Drawing attention to stillness, silence, and spaciousness shifts your focus from feeding the insecurity of the ego to connecting with pure being. Anytime you identify with a sense of “I” – “I feel something;” “I have lost something;” “I am lost” – you are indentifying with the wrong person. You are identifying with the ego, with your pain body, not with your true nature. – Tenzin Wangyal
Dear Napa Valley Insight Meditation Community,
This Tuesday evening, August 4, from 7:00 – 8:30, I would like to invite us to spend some time doing not much of anything at all. Or, at least, having our minds doing not much of anything at all. During last week’s wonderful visit with Dr. Margarita Loinaz, I was particularly taken with her emphasis on the non-conceptual, of leaning into the space between thought. This can be a challenging and, at first, often non-intuitive task. But it is possible, even for those of us who are new to mindfulness.
Dr. Jan Chozen Bays, a pediatrician, meditation teacher, and the abbess of the Great Vow Zen Monastery in Oregon, writes: “To rest the mind in complete stillness, in pure awareness, is to return to its original nature, its natural state.” And to aid us in this endeavor, she has created an exercise called “Just Three Breaths.” Chozen Bays suggests that for as many times a day as we are able, we give our minds a short rest. And, for the duration of three breaths, we ask our inner voices to be silent. “It’s like turning off the radio or TV for a few minutes. Then you open all of your senses and just be aware – of color, sound, touch, and smell.”
For those of us who are just beginning a meditation practice, or for those who have been practicing for years, this is a wonderful and intimate exercise in experiencing the present moment in the flow of daily life. Chozen Bays suggests posting notes with the number 3 in your environment as a means of support. Or setting an alarm and/or cell phone to ring at irregular intervals throughout the day. Or both! So that when you see the “3,” or hear the alarm, you simply stop what you are doing, press the pause button on your mind, and take three restful breaths…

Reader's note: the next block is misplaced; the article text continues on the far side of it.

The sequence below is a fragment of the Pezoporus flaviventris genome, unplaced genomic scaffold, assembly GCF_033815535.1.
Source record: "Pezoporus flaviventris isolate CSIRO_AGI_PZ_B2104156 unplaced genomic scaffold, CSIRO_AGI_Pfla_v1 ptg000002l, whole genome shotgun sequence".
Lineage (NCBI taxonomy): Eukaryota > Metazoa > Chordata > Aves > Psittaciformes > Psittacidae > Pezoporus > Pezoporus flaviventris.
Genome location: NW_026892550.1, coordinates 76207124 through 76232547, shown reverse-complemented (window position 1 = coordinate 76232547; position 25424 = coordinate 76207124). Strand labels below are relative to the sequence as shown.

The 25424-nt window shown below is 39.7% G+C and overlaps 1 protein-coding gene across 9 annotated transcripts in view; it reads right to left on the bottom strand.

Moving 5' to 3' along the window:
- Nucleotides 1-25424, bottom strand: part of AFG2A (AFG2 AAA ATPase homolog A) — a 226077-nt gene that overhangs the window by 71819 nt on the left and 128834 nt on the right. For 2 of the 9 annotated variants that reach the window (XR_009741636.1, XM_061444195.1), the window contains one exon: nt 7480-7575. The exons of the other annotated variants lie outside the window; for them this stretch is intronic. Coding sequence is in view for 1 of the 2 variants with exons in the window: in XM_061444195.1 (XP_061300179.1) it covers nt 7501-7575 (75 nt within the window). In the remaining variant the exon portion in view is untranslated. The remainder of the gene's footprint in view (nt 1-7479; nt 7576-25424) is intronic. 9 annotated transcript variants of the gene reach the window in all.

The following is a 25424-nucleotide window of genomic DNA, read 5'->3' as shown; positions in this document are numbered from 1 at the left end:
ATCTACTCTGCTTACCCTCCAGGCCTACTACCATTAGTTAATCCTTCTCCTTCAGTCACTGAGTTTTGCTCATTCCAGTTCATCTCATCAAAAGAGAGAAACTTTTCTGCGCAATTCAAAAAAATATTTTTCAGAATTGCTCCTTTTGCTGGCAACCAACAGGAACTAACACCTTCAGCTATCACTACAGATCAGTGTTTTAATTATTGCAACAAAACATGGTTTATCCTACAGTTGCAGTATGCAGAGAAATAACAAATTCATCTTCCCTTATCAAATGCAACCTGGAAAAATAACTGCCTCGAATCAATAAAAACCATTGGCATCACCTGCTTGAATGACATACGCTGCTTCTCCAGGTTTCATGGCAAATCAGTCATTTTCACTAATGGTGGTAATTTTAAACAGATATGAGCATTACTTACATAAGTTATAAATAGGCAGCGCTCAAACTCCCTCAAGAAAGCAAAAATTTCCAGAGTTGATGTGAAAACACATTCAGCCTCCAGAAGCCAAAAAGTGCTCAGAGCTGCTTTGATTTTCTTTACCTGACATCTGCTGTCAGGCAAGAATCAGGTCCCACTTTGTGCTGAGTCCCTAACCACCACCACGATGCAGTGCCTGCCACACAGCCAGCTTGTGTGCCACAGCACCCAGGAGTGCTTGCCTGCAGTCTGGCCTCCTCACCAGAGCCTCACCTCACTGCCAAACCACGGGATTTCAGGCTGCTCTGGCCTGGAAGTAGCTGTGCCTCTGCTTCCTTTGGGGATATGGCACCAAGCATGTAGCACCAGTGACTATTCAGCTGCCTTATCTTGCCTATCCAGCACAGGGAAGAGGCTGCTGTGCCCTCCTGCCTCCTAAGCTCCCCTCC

For those who find this exercise intriguing, I invite you to check out Dr. Chozen Bays’ book, How To Train A Wild Elephant. It’s full of 53 daily life mindfulness practices that you can implement, one a week, throughout your year.
On another note: on Tuesday, August 11, NVIM is excited to welcome back Nina Wise! Nina is a gifted theater artist, writer and dharma teacher and was enthusiastically received by our community when she visited us last April. The author of A Big New Free Happy Unusual Life: Self-Expression and Spiritual Practice for Those Who Have Time for Neither, Nina has received several Bay Area Critics’ Circle Awards as well as multiple fellowships from the National Endowment for the Arts. As author Isabel Allende writes, “Nina is an empowering, joyful, and celebratory guide to a fuller life.”
Hopefully, you’ll be able to join us for this special evening with Nina.
Take care, thank you for your practice, and I look forward to seeing you soon~
Napa Valley Insight Meditation
On-Going NVIM Event & Information:
Thursday Morning Silent Meditation: For those interested in supporting their daily practice, we invite you to join NVIM on Thursday mornings for silent meditation. This 30-minute meditation will begin promptly at 9:00am and is a wonderful opportunity to nurture your practice in an intimate and supportive setting.
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